- Company working to increase production of cars, batteries
- Analyst estimates indicate end of adjusted losses is near
The prospect of Tesla Motors Inc. starting to generate quarterly profits may do little to remove a key overhang on the electric-car maker: The pressure on its cash as the company ramps up deliveries, absorbs a solar-panel installer, and invests tens of billions in auto and battery factories.
The company run by Chief Executive Officer Elon Musk is forecast to report a quarterly loss of about 60 cents a share later today after adjustments -- the last loss on that basis for the foreseeable future, based on analysts’ estimates. Of greater concern to investors may be the Palo Alto, California-based company’s free cash flow, which is projected as solidly negative next year and most of the decade.
The cash squeeze is made more intense by the planned acquisition of SolarCity Corp., which has debt coming due and, as analysts see it, no profit on the horizon. While Tesla argues that bringing the two together will reduce costs and boost sales, it also puts a strain on cash management, said Joseph Spak of RBC Capital.
“The vision of TSLA/SCTY and solar+storage is admirable and long-term correct but the financial sense, especially near-term is less than clear,” Spak said in a note to clients. “The long-term dream/vision is bigger, but so is the near-term cash burn.”
Tesla shares have fallen about 14 percent since this year’s closing high on April 6. The stock was little changed at $227.10 at 12:26 p.m. in New York.
Tesla wants to buy SolarCity to create “the world’s leading sustainable energy company,” according to an Aug. 1 investor presentation. Musk envisions streamlining the sales and customer-service experience, with one Tesla truck coming to the home of electric vehicle owners to install three additional products: solar panels, a home battery known as the Powerwall and a home charger for the vehicle.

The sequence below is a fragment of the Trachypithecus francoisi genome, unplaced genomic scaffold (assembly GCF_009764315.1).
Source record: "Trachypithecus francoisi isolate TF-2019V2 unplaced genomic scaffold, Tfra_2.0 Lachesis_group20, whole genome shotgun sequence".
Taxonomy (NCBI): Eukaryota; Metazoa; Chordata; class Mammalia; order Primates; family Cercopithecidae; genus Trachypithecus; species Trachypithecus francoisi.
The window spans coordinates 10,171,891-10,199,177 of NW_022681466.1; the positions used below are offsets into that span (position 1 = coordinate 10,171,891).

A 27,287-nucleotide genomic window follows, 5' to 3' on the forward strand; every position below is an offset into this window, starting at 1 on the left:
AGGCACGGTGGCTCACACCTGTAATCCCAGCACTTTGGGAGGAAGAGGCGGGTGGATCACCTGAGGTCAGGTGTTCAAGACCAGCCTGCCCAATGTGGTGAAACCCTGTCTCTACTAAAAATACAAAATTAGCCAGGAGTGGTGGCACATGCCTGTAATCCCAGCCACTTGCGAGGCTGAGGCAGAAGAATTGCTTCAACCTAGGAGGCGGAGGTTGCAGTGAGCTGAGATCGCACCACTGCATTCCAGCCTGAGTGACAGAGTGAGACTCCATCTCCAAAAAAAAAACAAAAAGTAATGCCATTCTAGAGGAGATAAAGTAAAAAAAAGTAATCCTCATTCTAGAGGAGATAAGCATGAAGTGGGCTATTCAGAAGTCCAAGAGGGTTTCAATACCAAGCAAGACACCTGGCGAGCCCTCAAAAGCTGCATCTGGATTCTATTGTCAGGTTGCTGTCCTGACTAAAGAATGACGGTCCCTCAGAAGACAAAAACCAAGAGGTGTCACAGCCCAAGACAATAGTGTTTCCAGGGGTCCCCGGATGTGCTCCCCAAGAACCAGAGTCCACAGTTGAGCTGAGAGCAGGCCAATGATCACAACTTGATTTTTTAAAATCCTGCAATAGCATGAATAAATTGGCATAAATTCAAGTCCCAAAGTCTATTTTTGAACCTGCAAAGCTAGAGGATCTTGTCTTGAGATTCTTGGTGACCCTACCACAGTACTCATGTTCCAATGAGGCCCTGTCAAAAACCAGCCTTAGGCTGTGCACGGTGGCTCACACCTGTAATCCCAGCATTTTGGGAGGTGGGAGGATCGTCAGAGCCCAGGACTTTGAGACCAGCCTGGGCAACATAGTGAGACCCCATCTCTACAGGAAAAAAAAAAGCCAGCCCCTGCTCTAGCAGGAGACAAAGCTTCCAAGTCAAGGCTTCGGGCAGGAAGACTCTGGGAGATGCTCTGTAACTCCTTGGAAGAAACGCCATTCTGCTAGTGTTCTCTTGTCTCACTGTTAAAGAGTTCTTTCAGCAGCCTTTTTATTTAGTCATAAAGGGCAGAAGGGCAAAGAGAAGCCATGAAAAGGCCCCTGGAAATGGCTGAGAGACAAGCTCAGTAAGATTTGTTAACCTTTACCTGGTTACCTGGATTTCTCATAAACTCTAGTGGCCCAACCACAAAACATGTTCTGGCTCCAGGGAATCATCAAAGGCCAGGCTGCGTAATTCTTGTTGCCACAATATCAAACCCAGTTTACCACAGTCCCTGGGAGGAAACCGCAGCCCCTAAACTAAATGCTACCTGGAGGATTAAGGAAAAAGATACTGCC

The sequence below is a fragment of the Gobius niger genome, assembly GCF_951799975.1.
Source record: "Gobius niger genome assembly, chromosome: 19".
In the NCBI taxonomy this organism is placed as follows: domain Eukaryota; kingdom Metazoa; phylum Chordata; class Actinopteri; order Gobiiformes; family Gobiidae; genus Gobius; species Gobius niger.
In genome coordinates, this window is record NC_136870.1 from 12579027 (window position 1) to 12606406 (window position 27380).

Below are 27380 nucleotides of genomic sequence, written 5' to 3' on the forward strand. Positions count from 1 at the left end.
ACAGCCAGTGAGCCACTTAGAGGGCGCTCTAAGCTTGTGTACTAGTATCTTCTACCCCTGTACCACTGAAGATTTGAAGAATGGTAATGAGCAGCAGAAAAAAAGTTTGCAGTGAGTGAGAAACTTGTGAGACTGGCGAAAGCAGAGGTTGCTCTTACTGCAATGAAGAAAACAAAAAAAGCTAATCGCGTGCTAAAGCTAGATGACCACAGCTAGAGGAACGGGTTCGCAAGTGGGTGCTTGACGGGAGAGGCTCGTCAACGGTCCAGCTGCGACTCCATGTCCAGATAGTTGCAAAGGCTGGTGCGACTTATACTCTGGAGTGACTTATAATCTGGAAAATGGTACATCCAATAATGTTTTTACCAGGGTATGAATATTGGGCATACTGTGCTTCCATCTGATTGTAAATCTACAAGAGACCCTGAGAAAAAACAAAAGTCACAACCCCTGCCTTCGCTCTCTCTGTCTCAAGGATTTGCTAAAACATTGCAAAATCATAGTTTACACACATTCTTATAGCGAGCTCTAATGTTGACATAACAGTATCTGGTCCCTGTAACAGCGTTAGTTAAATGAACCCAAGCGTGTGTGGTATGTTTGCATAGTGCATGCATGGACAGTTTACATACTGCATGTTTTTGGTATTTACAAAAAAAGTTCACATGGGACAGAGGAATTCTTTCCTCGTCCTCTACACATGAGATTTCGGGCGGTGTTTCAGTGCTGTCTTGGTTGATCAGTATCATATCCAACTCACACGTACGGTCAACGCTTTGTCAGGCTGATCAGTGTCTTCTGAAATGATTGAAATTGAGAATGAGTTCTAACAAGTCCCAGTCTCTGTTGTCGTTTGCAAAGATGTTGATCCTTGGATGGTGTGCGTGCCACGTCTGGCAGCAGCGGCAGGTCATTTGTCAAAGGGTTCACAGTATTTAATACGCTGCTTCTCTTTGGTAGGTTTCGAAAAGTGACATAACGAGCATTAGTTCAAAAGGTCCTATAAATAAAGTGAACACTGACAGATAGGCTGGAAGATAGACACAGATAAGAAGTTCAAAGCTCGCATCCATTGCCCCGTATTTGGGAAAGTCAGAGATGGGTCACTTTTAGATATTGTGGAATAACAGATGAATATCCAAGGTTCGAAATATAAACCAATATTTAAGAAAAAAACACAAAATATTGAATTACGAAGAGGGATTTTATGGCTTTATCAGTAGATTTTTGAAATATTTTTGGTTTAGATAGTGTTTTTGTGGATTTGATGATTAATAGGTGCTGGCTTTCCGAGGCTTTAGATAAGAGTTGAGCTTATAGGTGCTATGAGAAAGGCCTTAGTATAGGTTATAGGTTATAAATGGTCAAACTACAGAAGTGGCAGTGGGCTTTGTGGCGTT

Investors will be watching for updates to the Tesla Energy side of the business, from sales of Powerwalls to larger Powerpacks for utilities, said Ben Kallo, an analyst with Robert W. Baird & Co. In past earnings reports, the company has provided limited details on the Energy business.
“We believe more investors will be willing to view TSLA as a technology company/category creator as it diversifies its revenue streams,” he wrote.
Today’s report may also provide signs of progress or further challenges to meeting ambitious production goals. The company missed its first two quarterly sales targets and said in July it expects to deliver 79,180 vehicles this year, compared with its previous guidance of 80,000 to 90,000. That may not be enough to imperil the goal of making 500,000 cars a year by 2018, but every manufacturing setback raises questions.
Any updates on plans to start delivering Model 3 cars next year or completion of the company’s massive battery factory in Nevada will be closely watched, as will reports on the number of sales and service centers around the world.
The conference call with analysts will also give Musk an opportunity to discuss his “Master Plan, Part Deux,” the 1,500-word manifesto that sees Tesla expanding its lineup to include a pickup, a semi truck, a bus -- not to mention making its increasingly autonomous vehicles available for fleets and ride-sharing.
On the autonomy front, Musk may discuss plans to improve Autopilot, its package of driver-assist features, which has been under scrutiny following a fatal Florida crash in May that spurred an investigation by U.S. safety regulators and criticism from Consumer Reports magazine.